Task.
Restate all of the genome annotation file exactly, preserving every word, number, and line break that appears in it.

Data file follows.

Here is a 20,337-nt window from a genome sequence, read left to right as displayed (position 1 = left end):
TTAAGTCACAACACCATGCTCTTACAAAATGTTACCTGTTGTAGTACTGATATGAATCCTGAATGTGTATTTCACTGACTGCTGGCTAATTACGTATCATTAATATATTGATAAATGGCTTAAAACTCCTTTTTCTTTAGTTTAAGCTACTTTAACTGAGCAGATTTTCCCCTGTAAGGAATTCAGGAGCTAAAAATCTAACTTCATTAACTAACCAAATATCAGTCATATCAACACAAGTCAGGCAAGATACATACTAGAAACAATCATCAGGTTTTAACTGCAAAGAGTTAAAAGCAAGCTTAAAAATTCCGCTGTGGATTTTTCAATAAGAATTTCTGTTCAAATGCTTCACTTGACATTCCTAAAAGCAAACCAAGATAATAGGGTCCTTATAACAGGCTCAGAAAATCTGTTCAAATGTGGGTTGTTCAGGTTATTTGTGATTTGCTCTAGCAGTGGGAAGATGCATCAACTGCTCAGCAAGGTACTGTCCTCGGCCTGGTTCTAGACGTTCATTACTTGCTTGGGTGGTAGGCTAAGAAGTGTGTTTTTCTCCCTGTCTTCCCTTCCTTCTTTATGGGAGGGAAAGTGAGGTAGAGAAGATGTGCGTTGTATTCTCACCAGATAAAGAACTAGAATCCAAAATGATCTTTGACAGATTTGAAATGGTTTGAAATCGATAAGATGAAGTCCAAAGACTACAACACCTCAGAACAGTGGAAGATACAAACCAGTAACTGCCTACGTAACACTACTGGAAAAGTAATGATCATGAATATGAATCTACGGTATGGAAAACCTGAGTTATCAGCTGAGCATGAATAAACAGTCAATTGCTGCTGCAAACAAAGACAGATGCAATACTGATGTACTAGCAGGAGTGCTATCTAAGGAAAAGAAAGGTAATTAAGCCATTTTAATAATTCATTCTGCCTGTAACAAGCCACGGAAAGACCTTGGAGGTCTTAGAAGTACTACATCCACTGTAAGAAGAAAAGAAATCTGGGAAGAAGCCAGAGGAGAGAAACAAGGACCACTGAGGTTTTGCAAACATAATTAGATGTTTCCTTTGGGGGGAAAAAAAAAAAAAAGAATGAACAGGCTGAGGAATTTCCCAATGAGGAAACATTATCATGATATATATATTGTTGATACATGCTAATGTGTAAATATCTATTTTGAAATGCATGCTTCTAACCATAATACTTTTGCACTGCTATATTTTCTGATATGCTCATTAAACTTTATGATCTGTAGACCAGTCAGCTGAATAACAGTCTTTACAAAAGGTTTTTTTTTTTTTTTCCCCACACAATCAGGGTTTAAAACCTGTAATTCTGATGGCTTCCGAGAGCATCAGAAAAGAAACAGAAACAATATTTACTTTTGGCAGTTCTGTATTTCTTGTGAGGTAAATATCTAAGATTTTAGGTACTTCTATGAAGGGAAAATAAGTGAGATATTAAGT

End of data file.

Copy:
Here is a 20,337-nt window from a genome sequence, read left to right as displayed (position 1 = left end):
TTAAGTCACAACACCATGCTCTTACAAAATGTTACCTGTTGTAGTACTGATATGAATCCTGAATGTGTATTTCACTGACTGCTGGCTAATTACGTATCATTAATATATTGATAAATGGCTTAAAACTCCTTTTTCTTTAGTTTAAGCTACTTTAACTGAGCAGATTTTCCCCTGTAAGGAATTCAGGAGCTAAAAATCTAACTTCATTAACTAACCAAATATCAGTCATATCAACACAAGTCAGGCAAGATACATACTAGAAACAATCATCAGGTTTTAACTGCAAAGAGTTAAAAGCAAGCTTAAAAATTCCGCTGTGGATTTTTCAATAAGAATTTCTGTTCAAATGCTTCACTTGACATTCCTAAAAGCAAACCAAGATAATAGGGTCCTTATAACAGGCTCAGAAAATCTGTTCAAATGTGGGTTGTTCAGGTTATTTGTGATTTGCTCTAGCAGTGGGAAGATGCATCAACTGCTCAGCAAGGTACTGTCCTCGGCCTGGTTCTAGACGTTCATTACTTGCTTGGGTGGTAGGCTAAGAAGTGTGTTTTTCTCCCTGTCTTCCCTTCCTTCTTTATGGGAGGGAAAGTGAGGTAGAGAAGATGTGCGTTGTATTCTCACCAGATAAAGAACTAGAATCCAAAATGATCTTTGACAGATTTGAAATGGTTTGAAATCGATAAGATGAAGTCCAAAGACTACAACACCTCAGAACAGTGGAAGATACAAACCAGTAACTGCCTACGTAACACTACTGGAAAAGTAATGATCATGAATATGAATCTACGGTATGGAAAACCTGAGTTATCAGCTGAGCATGAATAAACAGTCAATTGCTGCTGCAAACAAAGACAGATGCAATACTGATGTACTAGCAGGAGTGCTATCTAAGGAAAAGAAAGGTAATTAAGCCATTTTAATAATTCATTCTGCCTGTAACAAGCCACGGAAAGACCTTGGAGGTCTTAGAAGTACTACATCCACTGTAAGAAGAAAAGAAATCTGGGAAGAAGCCAGAGGAGAGAAACAAGGACCACTGAGGTTTTGCAAACATAATTAGATGTTTCCTTTGGGGGGAAAAAAAAAAAAAAGAATGAACAGGCTGAGGAATTTCCCAATGAGGAAACATTATCATGATATATATATTGTTGATACATGCTAATGTGTAAATATCTATTTTGAAATGCATGCTTCTAACCATAATACTTTTGCACTGCTATATTTTCTGATATGCTCATTAAACTTTATGATCTGTAGACCAGTCAGCTGAATAACAGTCTTTACAAAAGGTTTTTTTTTTTTTTTCCCCACACAATCAGGGTTTAAAACCTGTAATTCTGATGGCTTCCGAGAGCATCAGAAAAGAAACAGAAACAATATTTACTTTTGGCAGTTCTGTATTTCTTGTGAGGTAAATATCTAAGATTTTAGGTACTTCTATGAAGGGAAAATAAGTGAGATATTAAGT